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From Detroit, Egypt: Matthew Barney Resurrects an American God

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This is a review of the sculptural installation DJED by artist Matthew Barney at the Barbara Gladstone Gallery at 530 West 21st Street, New York, which will be on view through October 22, 2011. Gallery hours are Tuesday through Saturday, 10am - 6pm. To read about the Detroit performance and filming of Mathew Barney's opera Khu, on the sites of the declining auto industry, Detroit's Motown Review of Art by local Vince Carducci is likely the best-informed source on the web.

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Art has both been proclaimed and accused of many dubious feats in the last century and a half. Now resurrecting the dead counts among them. The dead thing in reference is a car--though not just any car. It's a 1967 Chrysler Imperial, an Automobile among automobiles in a nation where the car was not only invented but mythopoetically imbued with powers beyond all prior expectations for an object. The thought that such an esteemed symbol of American exceptionalism requires resurrecting (When did it die?) may not be so outlandish considering that it issues from an American Empire where commodity is king and the car has come near to being deified.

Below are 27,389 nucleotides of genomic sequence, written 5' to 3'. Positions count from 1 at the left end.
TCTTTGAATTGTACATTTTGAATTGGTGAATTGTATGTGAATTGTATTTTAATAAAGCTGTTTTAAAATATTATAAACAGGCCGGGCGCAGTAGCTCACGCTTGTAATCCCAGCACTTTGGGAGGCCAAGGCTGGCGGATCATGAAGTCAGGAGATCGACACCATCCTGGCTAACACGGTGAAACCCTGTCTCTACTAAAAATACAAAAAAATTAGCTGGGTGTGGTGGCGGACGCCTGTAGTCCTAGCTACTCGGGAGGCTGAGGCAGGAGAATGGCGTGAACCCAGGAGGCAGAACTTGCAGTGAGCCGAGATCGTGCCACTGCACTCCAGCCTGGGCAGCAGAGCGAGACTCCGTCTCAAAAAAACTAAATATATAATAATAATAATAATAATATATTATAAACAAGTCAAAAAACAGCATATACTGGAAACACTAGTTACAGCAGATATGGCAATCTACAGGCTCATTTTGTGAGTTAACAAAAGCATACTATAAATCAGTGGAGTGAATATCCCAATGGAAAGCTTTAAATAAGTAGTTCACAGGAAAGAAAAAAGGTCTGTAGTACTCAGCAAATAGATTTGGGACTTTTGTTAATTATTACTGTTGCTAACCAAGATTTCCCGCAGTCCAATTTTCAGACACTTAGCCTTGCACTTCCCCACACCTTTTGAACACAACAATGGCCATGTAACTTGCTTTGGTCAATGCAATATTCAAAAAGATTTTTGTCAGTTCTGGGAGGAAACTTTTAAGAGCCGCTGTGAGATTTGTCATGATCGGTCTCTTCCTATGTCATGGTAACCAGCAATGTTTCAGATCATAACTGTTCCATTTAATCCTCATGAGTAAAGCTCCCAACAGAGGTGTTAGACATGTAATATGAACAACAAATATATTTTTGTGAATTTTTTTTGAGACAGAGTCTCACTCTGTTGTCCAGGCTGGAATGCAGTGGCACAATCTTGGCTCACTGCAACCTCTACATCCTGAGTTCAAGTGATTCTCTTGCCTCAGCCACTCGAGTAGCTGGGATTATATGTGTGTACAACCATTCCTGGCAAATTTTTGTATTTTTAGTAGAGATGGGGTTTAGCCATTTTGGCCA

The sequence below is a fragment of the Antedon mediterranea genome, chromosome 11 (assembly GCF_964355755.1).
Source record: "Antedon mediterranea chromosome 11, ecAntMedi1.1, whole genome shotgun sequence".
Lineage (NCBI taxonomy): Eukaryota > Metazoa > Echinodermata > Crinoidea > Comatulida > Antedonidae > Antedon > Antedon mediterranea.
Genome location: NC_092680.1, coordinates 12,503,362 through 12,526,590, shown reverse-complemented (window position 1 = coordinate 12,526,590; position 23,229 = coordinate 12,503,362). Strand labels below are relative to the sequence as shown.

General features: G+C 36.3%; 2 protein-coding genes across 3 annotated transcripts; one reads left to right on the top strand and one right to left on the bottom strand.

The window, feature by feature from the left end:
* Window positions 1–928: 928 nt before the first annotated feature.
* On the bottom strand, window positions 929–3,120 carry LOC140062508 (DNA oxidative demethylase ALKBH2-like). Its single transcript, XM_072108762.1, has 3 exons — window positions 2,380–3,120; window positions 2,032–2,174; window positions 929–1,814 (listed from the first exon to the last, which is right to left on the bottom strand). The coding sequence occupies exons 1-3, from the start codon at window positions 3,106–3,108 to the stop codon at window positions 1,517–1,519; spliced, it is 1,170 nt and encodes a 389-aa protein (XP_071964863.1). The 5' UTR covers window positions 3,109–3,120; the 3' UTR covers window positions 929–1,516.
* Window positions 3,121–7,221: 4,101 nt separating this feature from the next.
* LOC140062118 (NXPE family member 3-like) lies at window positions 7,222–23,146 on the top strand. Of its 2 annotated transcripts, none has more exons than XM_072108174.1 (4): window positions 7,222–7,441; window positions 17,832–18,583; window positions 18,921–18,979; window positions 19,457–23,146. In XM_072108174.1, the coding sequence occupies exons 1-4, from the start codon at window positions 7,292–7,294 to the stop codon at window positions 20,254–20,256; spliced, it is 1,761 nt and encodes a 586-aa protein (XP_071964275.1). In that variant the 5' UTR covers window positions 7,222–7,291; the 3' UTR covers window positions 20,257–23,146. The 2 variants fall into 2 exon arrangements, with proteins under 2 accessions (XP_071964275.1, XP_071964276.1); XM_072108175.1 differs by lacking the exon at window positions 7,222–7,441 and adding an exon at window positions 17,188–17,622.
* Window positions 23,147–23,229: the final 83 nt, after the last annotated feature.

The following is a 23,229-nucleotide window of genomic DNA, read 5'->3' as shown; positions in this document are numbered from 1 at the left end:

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The scenario comes into sharper focus once we realize it is written by Matthew Barney, our American Richard Wagner. Or really the parody of Richard Wagner. Barney's cycles of videos, films, and collaborative operas follow the Wagnerian model of presenting an audience a fully immersive sensory and dramatic experience--a total art work, or Gesamtkunstwerk to use Wagner's term. Both artists are also known for their singular redefinition of the art of their time by an extensive use of mythology--the reprisal of past myths--and, more importantly, mythopoetics--the innovation of new myths reflective of today.